I also pride myself on stepping outside the genre from time to time if I can do so in a way fits the flow of my show without going too far afield. On one recent show, I played tracks from XTC and Weird Al Yankovic in a show that featured Bob Dylan’s Highway 61 Revisited as my classic album. Somehow, I think it worked.
How do you prepare for your shows?
It helps to have a day job that allows me to mostly sit at a desk and listen to music while I work. I find myself forming playlists in my head throughout the day as I go along.
How many new releases do you play? Do you play many independent artists?
I do the full hour of new releases at 6, and I always kick off the 8 o’clock hour with a couple of tracks from a new release that I find particularly interesting. I try to sprinkle in as much as I can through the rest of the show as well. Sometimes it’s hard to play as much new stuff as I want if they don’t fit into my regular segments or classic album sets. I’ve been known to stay on the air past my end time just fit in a few “currents” that I couldn’t squeeze into the show. Ideally though, I aim for about a 50/50 mix of “current” and “catalog.”
Independent artists are always welcome. I’m not sure where this format would be without them. Knoxville also boasts a strong local music scene. A lot of those artists are staples of our playlists and live shows as well.
What was the first artist or album that turned you on to roots music?
The first big one for me was that Kasey Chambers record. That album didn’t just send me on a record-buying spree. It also inspired me to buy a ticket to see Kasey when she played the Mountain Stage in Charleston, West Virginia, a few months later. She shared that bill with Laura Cantrell, Dar Williams, James McMurtry, and Rodney Crowell with Kenny Vaughan. I was hooked after that, for sure.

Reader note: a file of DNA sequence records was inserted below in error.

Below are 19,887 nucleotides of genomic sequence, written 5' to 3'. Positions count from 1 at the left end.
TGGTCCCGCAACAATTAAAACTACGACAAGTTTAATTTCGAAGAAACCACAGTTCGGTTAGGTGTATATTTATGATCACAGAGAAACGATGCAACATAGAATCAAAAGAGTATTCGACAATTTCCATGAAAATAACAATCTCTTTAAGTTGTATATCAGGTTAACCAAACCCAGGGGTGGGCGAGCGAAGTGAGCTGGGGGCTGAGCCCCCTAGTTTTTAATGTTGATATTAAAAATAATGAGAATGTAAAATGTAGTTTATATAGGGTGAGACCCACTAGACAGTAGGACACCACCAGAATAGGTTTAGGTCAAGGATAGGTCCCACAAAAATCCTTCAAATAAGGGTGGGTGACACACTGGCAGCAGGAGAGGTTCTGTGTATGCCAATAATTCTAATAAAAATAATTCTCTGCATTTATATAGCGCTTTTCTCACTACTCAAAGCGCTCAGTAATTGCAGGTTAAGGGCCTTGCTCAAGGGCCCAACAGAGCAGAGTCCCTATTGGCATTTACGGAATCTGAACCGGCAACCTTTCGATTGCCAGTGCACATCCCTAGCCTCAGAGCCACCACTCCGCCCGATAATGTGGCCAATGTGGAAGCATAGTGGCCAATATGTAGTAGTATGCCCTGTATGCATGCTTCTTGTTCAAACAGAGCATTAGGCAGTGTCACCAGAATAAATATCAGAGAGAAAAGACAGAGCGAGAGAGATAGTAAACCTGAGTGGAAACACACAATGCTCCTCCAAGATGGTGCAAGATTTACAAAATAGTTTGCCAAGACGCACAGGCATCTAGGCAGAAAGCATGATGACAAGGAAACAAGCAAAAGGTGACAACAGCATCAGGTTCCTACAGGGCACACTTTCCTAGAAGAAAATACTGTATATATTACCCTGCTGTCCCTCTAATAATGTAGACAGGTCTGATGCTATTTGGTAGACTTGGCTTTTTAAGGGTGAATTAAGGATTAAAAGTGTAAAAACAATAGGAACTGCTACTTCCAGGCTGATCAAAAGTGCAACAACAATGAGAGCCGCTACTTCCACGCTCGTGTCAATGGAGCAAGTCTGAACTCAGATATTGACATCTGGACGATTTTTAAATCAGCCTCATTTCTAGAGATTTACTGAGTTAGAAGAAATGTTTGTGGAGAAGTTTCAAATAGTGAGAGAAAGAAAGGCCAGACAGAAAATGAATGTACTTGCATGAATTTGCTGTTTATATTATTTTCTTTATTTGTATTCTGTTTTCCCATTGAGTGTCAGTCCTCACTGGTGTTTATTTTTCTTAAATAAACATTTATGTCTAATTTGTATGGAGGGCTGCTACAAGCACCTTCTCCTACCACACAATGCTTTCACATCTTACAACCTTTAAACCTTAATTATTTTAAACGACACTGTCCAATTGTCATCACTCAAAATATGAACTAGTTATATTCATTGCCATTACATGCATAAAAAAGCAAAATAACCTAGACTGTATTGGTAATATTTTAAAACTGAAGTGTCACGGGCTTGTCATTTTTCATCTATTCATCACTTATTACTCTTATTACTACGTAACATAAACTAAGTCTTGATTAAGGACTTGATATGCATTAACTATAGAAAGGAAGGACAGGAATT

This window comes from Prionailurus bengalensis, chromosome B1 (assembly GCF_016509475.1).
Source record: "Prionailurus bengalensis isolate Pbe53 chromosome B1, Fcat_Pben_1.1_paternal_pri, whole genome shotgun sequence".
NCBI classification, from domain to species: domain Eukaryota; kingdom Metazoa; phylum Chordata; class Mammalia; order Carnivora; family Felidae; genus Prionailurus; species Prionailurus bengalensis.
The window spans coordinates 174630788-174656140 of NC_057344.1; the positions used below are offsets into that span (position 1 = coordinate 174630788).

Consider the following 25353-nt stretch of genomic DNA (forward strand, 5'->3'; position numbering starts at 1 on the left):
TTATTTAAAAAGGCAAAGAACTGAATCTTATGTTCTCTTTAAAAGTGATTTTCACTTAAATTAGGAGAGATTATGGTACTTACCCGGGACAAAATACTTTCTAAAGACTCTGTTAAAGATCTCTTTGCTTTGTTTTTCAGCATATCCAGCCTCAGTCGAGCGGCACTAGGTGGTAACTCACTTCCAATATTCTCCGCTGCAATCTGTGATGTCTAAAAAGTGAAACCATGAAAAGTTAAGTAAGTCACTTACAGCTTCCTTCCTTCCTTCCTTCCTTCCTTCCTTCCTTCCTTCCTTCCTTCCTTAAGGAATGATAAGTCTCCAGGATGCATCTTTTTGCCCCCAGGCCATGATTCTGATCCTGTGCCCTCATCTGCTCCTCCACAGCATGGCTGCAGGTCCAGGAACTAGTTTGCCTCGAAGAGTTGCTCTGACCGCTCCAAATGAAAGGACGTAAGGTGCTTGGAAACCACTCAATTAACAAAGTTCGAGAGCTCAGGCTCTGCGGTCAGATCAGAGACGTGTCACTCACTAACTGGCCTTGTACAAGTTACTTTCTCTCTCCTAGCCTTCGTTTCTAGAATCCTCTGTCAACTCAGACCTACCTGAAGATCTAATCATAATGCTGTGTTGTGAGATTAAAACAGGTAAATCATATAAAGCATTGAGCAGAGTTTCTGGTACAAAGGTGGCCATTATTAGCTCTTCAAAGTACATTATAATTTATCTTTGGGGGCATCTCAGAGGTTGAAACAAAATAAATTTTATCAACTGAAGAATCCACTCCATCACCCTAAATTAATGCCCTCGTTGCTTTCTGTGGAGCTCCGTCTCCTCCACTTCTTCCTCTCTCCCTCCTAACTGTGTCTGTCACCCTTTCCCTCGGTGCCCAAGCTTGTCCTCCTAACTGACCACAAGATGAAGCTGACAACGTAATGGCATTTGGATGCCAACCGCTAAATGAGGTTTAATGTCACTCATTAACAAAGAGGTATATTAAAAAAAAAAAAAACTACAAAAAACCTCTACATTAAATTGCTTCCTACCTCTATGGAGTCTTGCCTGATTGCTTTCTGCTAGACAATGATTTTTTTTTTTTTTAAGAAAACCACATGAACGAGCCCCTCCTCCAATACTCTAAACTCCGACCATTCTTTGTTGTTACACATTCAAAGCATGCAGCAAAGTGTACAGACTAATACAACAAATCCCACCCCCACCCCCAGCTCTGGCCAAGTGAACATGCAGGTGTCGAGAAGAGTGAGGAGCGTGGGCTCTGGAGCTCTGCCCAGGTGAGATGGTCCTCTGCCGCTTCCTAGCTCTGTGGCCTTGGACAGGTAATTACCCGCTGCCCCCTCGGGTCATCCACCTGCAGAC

Who are your favorite artists from any genre and what artists define Americana music for you ?
My all-time favorite band is R.E.M. I grew up in a small town that didn’t have access to much music outside of what was played on Top 40 radio. R.E.M. was the first band to break me out of that. I also really love a lot of music and artists that came out of the early days of alt-country. Whiskeytown, Uncle Tupelo, Old 97’s, Jayhawks, Lucinda Williams, Neko Case, etc.
Current favorites include everyone from American Aquarium to Lake Street Dive, to most of the artists in the Dave Cobb discography (Isbell, Simpson, Stapleton, Ortega). Josh Ritter just made a really great record. Kacey Musgraves and Ashley Monroe are really blending the lines between country and Americana. Scott Miller has always been a favorite, too. I could do this all day, probably.
Where do you see Americana radio — or Americana music — going in the future?
This is a tricky question, but I think Americana music as a format will continue to grow and evolve as it has for most of the last 20 years. I’m always amazed at the young talent that keeps coming through the ranks and putting their own spins on the music of the past and keeping it fresh. Most of us in Americana radio are in a great position to share this music as it comes along because most of us are independent and have control over our programming. As long as there are artists out there willing to take chances with their music and turn their influences into new and interesting sounds, I think there will be just as many DJs and programmers at Americana radio willing to put those sounds on the air.
At WDVX, we also do a lot with live music. We host a live concert every Monday-Saturday at noon called “The Blue Plate Special.” It’s free to attend, and we broadcast every show. We have a handful of other regular live shows as well. On average, we broadcast roughly 15 different live acts every week. It’s helped us build an incredible library of live music and has really helped brand us as a radio station.
What recent albums or artists are you excited about?
Looking ahead to 2016, I’m really excited for Margo Price’s debut record. New ones from Hayes Carll, Lucinda Williams, Lake Street Dive, BJ Barham, and Dave Cobb’s Southern Family project would also be on the list of discs I’m looking forward to.
My Top 10 records of 2015 came from Courtney Barnett, Ashley Monroe, Kacey Musgraves, John Moreland, Lilly Hiatt, Jason Isbell, the Honeycutters, American Aquarium, Josh Ritter, and Chris Stapleton.